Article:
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If a deal is out there, RedBird Capital can exhibit that SPACs work in sports activities

A view of the New York Stock Exchange (NYSE) can be seen on June 29, 2020 on Wall Street in New York City.

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RedBird Capital believes that an acquisition company that is intended for sports purposes only works – if the company sees a good perspective that it believes can tip over.

RedBird hit the headlines earlier this week when it announced it was filed with the SEC to bring a special-purpose vehicle (SPAC), RedBall Acquisition, to the New York Stock Exchange. The private investment firm said it wanted its new company to target sports media real estate, including data analytics companies, but hasn't ruled out trying to buy a sports franchise. However, using SPACs to buy sports can be difficult and has not always been successful in the past.

Andrew Murstein, President and COO of Medallion Financial Corp., tried unsuccessfully in 2008 to buy the Chicago Cubs and Florida Panthers with his SPAC.

A SPAC, also known as a blank check company, is created to raise capital through an IPO to acquire existing companies. Landcadia Holdings II by Tilman Fertitta, owner of DraftKings and Houston Rockets, has listed used blank check companies on the stock exchange this year. Blank check companies have no operational history, no impact on the stock market and do not reflect market activity.

RedBird founder and sports power player Gerry Cardinale is now taking part in the "SPAC Festival". Here's what you need to know about his plans.

SPACs and sports

In the past, blank check companies were sometimes associated with fraudulent activities such as manipulating penny stocks in 1988. Today, however, SPACs are viewed as low-risk and potentially highly rewarded investment vehicles.

Wall Street investors Michael Klein and Bill Ackman were among the most active investors using SPACs this year to raise capital.

The funds are transferred to a two-year trust account. Once a deal is identified, it is presented to investors. Investors can opt out if they disagree with an offer.

"You basically get your money back," said Scott Rosner, director of the Columbia Sports Management Program. "It's safer and you can wait for the pandemic."

And when a deal is closed, investors can also get stock options – options to buy shares in the new company that were bought later. Rosner called the current trend the "SPAC festival" and noted that the number of SPACs has "increased dramatically" since the pandemic began.

According to the Wall Street Journal, around $ 12.1 billion in funds have been raised with blank check companies so far in 2020.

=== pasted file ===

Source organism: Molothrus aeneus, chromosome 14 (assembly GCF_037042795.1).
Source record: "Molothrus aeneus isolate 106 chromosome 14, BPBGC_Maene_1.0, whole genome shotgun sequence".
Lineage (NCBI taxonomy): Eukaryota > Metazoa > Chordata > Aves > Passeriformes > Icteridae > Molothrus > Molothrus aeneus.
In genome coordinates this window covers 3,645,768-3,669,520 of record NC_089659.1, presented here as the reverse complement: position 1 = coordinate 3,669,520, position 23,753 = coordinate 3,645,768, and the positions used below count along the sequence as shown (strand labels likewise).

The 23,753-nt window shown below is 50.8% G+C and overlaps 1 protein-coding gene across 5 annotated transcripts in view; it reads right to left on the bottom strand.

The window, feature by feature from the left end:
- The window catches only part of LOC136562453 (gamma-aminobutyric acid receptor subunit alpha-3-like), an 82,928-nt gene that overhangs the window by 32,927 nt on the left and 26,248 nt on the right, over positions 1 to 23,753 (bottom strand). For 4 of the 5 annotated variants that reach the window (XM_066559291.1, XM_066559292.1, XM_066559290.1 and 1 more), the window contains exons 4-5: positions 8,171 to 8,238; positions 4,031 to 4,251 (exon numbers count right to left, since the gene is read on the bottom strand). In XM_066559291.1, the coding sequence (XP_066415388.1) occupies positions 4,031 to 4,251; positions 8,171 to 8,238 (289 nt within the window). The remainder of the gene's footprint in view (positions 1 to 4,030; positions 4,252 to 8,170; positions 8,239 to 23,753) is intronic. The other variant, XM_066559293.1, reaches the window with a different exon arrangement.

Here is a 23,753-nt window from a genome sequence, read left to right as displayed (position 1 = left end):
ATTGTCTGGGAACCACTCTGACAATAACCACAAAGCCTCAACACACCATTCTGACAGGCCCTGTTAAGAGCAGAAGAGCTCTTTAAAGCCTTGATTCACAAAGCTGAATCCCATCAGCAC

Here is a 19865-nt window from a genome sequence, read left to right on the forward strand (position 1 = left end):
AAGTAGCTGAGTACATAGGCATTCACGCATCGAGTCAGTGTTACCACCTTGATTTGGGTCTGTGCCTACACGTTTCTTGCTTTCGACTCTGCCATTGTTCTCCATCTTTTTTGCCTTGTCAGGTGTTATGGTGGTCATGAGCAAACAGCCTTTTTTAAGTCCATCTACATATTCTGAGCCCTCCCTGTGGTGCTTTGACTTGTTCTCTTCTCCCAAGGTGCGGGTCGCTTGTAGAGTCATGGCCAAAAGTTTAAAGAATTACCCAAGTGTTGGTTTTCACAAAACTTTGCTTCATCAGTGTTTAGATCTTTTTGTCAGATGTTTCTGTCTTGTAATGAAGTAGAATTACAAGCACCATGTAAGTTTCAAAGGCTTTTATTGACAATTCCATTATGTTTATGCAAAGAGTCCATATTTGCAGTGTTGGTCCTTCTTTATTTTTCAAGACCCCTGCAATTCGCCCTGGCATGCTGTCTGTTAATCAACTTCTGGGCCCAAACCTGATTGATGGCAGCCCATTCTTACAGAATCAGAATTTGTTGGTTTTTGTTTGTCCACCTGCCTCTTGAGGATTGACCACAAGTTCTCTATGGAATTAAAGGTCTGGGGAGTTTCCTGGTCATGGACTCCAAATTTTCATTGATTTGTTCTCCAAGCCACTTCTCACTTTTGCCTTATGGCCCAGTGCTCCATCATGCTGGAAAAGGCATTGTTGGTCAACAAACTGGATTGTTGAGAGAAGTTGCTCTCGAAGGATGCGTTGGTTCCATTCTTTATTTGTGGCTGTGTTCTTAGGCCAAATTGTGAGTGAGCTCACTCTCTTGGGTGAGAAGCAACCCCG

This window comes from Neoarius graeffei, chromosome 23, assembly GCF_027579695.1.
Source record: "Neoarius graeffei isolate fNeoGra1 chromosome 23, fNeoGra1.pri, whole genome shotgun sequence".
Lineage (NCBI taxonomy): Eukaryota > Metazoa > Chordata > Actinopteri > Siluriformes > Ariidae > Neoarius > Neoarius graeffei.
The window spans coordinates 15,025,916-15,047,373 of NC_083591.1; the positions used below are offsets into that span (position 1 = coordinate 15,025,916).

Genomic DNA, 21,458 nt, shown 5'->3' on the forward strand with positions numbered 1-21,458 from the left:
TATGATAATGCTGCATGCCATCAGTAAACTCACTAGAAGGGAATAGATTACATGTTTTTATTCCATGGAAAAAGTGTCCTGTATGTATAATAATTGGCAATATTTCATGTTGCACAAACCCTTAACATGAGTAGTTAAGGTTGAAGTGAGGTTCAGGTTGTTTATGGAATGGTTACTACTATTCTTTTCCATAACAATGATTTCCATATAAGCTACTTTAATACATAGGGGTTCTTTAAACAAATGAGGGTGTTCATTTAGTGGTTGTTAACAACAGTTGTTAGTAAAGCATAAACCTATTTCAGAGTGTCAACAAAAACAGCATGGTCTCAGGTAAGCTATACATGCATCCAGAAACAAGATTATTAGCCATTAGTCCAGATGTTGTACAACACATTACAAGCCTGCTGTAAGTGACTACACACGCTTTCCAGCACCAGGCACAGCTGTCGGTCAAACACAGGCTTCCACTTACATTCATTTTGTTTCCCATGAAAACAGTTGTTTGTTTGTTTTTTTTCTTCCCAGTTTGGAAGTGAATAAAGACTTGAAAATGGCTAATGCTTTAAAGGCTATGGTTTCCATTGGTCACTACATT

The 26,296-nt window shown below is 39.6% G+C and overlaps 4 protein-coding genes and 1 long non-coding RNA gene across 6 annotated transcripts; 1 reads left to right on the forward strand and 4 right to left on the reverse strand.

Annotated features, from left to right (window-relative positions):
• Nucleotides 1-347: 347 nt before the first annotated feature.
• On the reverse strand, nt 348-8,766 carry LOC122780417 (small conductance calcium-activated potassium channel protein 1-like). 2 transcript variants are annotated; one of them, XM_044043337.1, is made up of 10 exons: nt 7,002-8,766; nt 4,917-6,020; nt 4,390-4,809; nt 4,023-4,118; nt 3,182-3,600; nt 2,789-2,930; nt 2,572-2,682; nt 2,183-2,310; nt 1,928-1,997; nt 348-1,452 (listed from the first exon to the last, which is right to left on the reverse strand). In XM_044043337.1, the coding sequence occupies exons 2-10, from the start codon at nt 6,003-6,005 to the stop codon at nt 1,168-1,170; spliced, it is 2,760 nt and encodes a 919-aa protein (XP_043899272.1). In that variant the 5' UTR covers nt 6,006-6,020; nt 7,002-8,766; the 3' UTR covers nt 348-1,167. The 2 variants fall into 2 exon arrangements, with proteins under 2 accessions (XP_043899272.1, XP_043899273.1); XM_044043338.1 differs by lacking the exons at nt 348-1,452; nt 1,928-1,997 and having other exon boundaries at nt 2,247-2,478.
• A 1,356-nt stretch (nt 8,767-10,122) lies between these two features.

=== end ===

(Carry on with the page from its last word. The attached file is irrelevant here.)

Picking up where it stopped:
"For SPACs, the market environment in general is now really great," Suzanne Shank, CEO of Siebert Williams Shank and underwriter at Ackman & # 39; s SPAC, told CNBC's "Squawk Box" on July 22. "Financial investors have significant liquidity, the interest rates are low. The low valuations of public stock markets are higher than ever.

"The number of public companies available has been declining steadily, and the Covid pandemic has apparently challenged the financial condition of the vast majority of companies," she added. "All of these factors offer tremendous opportunities for a great sponsor, the right sponsor, to make a deal."

Mark Patricof, founder and CEO of Patricof Co., an investment firm that helps athletes invest in private equity – including CC Sabathia, Victor Oladipo, and Venus Williams – said the challenge of SPAC in sports was the two-year period. "It is difficult at this time to close a sports shop.

"There are a handful of examples where (a SPAC) worked, but not a ton," said Patricof, whose company is supported by JP Morgan's Private Equity Group. "I'm not sure why SPAC is the right vehicle for sport, but if some, if someone will find out, I think Gerry would be the right person to do it."

A respected name

Cardinale was a key figure in the creation of Legends Hospitality with the New York Yankees and Dallas Cowboys. His accomplishments include creating the Yankees YES network, improving the NFL's on-site experience before the sale of the RedBird stake, and supporting OneTeam partners alongside the National Football League Players Association.

Cardinale, who recently oversaw an 85% acquisition of the French football team Toulouse Football Club, is advised by Rice, Hadley, Gates and Manuel, the consultancy owned by politicians Condoleezza Rice, Robert Gates and Stephen Hadley.

Gerry Cardinale, managing director of Redbird Capital Partners LLC, is sitting in New York for a photo.

Griselda San Martin | Bloomberg via Getty Images

Due to SEC restrictions, Cardinale is being prevented from commenting, RedBird PR team Gagnier Communications said, as registrations are still pending.

RedBall that would fall under the "RBAC.U" symbol. on the NYSE said it plans to raise $ 500 million with the SPAC. The amount is not enough to currently buy a billion-dollar top major league team, but enough for "medium-sized assets" like a football franchise in the US or abroad.

RedBall could also acquire a variety of sports companies and combine the properties into one company before privatization. And Cardinale could also collect the money as re-use finance for distressed properties looking for capital.

"I would hope they have a handful of goals," said Patricof. "If he can do it in the two-year window, someone like Gerry will find something to buy; I have no doubt."

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